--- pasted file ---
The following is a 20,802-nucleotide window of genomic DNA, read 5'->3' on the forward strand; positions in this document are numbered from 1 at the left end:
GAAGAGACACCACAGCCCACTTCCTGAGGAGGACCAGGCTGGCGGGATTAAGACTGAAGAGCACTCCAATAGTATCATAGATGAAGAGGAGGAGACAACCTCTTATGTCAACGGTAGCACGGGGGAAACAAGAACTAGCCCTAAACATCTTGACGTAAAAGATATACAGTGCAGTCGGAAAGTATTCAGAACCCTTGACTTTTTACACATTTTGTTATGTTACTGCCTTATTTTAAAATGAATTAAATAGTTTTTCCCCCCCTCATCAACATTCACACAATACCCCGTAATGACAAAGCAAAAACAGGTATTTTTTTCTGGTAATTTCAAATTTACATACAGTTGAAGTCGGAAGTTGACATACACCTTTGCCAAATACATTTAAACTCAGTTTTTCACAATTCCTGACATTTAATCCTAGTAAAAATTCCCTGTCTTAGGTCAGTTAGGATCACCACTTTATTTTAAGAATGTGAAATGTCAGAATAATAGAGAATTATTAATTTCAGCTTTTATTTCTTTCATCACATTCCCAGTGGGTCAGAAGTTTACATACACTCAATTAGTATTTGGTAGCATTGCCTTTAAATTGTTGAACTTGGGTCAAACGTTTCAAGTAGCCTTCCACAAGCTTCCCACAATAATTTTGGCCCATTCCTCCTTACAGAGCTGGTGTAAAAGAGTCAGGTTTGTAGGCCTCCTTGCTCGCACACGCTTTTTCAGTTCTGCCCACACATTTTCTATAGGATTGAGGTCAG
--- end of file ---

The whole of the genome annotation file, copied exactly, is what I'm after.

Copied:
The following is a 20,802-nucleotide window of genomic DNA, read 5'->3' on the forward strand; positions in this document are numbered from 1 at the left end:
GAAGAGACACCACAGCCCACTTCCTGAGGAGGACCAGGCTGGCGGGATTAAGACTGAAGAGCACTCCAATAGTATCATAGATGAAGAGGAGGAGACAACCTCTTATGTCAACGGTAGCACGGGGGAAACAAGAACTAGCCCTAAACATCTTGACGTAAAAGATATACAGTGCAGTCGGAAAGTATTCAGAACCCTTGACTTTTTACACATTTTGTTATGTTACTGCCTTATTTTAAAATGAATTAAATAGTTTTTCCCCCCCTCATCAACATTCACACAATACCCCGTAATGACAAAGCAAAAACAGGTATTTTTTTCTGGTAATTTCAAATTTACATACAGTTGAAGTCGGAAGTTGACATACACCTTTGCCAAATACATTTAAACTCAGTTTTTCACAATTCCTGACATTTAATCCTAGTAAAAATTCCCTGTCTTAGGTCAGTTAGGATCACCACTTTATTTTAAGAATGTGAAATGTCAGAATAATAGAGAATTATTAATTTCAGCTTTTATTTCTTTCATCACATTCCCAGTGGGTCAGAAGTTTACATACACTCAATTAGTATTTGGTAGCATTGCCTTTAAATTGTTGAACTTGGGTCAAACGTTTCAAGTAGCCTTCCACAAGCTTCCCACAATAATTTTGGCCCATTCCTCCTTACAGAGCTGGTGTAAAAGAGTCAGGTTTGTAGGCCTCCTTGCTCGCACACGCTTTTTCAGTTCTGCCCACACATTTTCTATAGGATTGAGGTCAG